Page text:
Whatever comes of this deal, it will be interesting. I’m curious to see how this might affect the inroads Lytro has made into Hollywood. Will it fork off as a separate company? Will it simply be abandoned? Or will Google start getting into movie production cameras and visual effects, too?

[via TechCrunch]

Filed Under:

Tagged With:

Find this interesting? Share it with your friends!

John Aldred

John Aldred

John Aldred is a photographer with over 20 years of experience in the portrait and commercial worlds. He is based in Scotland and has been an early adopter – and occasional beta tester – of almost every digital imaging technology in that time. As well as his creative visual work, John uses 3D printing, electronics and programming to create his own photography and filmmaking tools and consults for a number of brands across the industry.

Join the Discussion

DIYP Comment Policy
Be nice, be on-topic, no personal information or flames.

Leave a Reply

Your email address will not be published. Required fields are marked *

11 responses to “Google is buying Lytro for around $40,000,000”

  1. Tj Ó Seamállaigh Avatar
    Tj Ó Seamállaigh

    Embrace yourselves. More damn ads are coming (maybe next time even in your own viewfinder before you shoot).

  2. Serguei Vergounov Avatar
    Serguei Vergounov

    Looks like this video confirms once again that Americans have never really landed on the Moon, and staged ‘the Moon landing’ in studio.

  3. Pavlos Pavlidis Avatar
    Pavlos Pavlidis

    Way too cheap for these days and for something that could get huge on the hands of a huge company with Google’s resources. Could lead to phones with exceptional cameras.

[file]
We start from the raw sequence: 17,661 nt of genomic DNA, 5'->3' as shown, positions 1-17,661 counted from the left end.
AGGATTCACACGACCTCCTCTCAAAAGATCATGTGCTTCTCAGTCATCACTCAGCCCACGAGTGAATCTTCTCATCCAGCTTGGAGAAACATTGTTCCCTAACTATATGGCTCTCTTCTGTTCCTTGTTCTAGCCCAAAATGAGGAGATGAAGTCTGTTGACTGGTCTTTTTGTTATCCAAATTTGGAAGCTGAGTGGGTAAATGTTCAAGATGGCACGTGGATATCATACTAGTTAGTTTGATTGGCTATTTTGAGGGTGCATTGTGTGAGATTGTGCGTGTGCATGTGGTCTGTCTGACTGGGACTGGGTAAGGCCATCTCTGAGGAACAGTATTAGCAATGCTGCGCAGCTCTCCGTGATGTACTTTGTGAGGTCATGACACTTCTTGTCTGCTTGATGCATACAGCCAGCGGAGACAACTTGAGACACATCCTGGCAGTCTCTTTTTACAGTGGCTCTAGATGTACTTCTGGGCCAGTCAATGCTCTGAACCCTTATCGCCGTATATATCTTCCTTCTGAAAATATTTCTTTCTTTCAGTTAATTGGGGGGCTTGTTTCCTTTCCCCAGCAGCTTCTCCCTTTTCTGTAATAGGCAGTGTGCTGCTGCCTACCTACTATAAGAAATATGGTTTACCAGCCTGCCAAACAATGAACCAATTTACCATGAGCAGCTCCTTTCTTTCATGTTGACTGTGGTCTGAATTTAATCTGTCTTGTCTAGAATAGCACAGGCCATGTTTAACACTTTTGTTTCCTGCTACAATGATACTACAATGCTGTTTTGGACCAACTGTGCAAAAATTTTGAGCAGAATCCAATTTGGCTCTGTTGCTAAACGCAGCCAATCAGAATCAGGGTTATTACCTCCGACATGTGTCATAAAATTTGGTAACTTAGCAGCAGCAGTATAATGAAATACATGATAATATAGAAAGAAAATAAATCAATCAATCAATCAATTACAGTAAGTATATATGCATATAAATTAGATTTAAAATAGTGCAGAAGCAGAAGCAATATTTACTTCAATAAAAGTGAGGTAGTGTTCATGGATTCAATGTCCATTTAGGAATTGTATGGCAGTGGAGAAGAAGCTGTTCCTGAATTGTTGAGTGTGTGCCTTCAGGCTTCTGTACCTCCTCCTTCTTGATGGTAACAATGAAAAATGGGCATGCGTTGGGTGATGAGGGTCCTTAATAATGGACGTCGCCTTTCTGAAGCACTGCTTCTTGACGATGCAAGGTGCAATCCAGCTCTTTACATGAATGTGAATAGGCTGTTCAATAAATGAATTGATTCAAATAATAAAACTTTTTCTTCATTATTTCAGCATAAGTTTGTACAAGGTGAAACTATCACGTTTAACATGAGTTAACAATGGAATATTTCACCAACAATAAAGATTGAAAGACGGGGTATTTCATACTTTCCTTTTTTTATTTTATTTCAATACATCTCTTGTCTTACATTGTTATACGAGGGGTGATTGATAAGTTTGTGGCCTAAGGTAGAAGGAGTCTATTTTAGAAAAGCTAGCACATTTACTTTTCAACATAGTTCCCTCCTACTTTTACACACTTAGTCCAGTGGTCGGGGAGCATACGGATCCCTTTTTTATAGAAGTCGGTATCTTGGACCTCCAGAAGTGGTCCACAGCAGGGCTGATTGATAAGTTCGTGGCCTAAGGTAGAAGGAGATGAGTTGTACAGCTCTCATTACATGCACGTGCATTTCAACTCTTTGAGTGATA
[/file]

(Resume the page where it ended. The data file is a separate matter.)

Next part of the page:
4. TByte Avatar
    TByte

    I knew those moon landings were faked.
    Proof!

  5. Albin Avatar
    Albin

    My guess would be Google wants the imaging IP for its phone and “Clip” cameras, enabling some serious advances in depth of field and compositing in small devices (where it probably already has a deeper research bench for VR and video than Lytro does.) Lytro imaging is a fiesta for manual post-processing, where Google has the chops to automate and simplify it.

  6. Julio Hnntl Avatar
    Julio Hnntl

    Florian Mehdi hum, il rachète vraiment tout

  7. Adam Kopf Avatar
    Adam Kopf

    Only slightly more than what LowePro/Joby sold for

  8. Yann Philippe Avatar
    Yann Philippe

    Fabrice Laroche ?

  9. Renato Murakami Avatar
    Renato Murakami

    “But given Google’s constant push into VR and computational imaging, we can be reasonably confident that it’ll be something that’ll blow 90% of people away whenever it’s announced. 9% will still be impressed but will wait until the second generation when it’s a little more refined. The final 1% just won’t see the point and will rant about it on Facebook.